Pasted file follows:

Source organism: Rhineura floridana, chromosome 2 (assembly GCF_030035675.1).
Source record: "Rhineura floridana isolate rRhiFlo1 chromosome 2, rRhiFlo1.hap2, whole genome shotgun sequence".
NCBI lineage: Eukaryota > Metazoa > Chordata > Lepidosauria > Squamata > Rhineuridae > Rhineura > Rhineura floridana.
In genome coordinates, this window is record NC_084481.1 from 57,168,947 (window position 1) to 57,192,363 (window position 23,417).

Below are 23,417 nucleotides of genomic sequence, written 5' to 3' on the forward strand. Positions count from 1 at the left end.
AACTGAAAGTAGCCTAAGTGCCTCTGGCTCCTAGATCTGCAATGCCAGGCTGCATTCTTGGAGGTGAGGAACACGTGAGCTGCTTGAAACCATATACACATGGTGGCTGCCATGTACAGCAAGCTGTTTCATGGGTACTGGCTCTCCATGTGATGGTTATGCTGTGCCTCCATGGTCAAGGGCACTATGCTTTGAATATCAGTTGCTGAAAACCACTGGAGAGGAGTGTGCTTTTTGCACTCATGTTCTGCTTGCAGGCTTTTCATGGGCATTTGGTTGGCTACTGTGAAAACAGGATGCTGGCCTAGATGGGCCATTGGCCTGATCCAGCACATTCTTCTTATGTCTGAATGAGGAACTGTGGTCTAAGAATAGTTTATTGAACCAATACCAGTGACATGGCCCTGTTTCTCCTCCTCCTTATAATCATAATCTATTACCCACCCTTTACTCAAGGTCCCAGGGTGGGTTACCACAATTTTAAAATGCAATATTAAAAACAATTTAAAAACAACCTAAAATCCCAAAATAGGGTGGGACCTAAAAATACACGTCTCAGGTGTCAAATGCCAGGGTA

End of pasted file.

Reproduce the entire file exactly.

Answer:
Source organism: Rhineura floridana, chromosome 2 (assembly GCF_030035675.1).
Source record: "Rhineura floridana isolate rRhiFlo1 chromosome 2, rRhiFlo1.hap2, whole genome shotgun sequence".
NCBI lineage: Eukaryota > Metazoa > Chordata > Lepidosauria > Squamata > Rhineuridae > Rhineura > Rhineura floridana.
In genome coordinates, this window is record NC_084481.1 from 57,168,947 (window position 1) to 57,192,363 (window position 23,417).

Below are 23,417 nucleotides of genomic sequence, written 5' to 3' on the forward strand. Positions count from 1 at the left end.
AACTGAAAGTAGCCTAAGTGCCTCTGGCTCCTAGATCTGCAATGCCAGGCTGCATTCTTGGAGGTGAGGAACACGTGAGCTGCTTGAAACCATATACACATGGTGGCTGCCATGTACAGCAAGCTGTTTCATGGGTACTGGCTCTCCATGTGATGGTTATGCTGTGCCTCCATGGTCAAGGGCACTATGCTTTGAATATCAGTTGCTGAAAACCACTGGAGAGGAGTGTGCTTTTTGCACTCATGTTCTGCTTGCAGGCTTTTCATGGGCATTTGGTTGGCTACTGTGAAAACAGGATGCTGGCCTAGATGGGCCATTGGCCTGATCCAGCACATTCTTCTTATGTCTGAATGAGGAACTGTGGTCTAAGAATAGTTTATTGAACCAATACCAGTGACATGGCCCTGTTTCTCCTCCTCCTTATAATCATAATCTATTACCCACCCTTTACTCAAGGTCCCAGGGTGGGTTACCACAATTTTAAAATGCAATATTAAAAACAATTTAAAAACAACCTAAAATCCCAAAATAGGGTGGGACCTAAAAATACACGTCTCAGGTGTCAAATGCCAGGGTA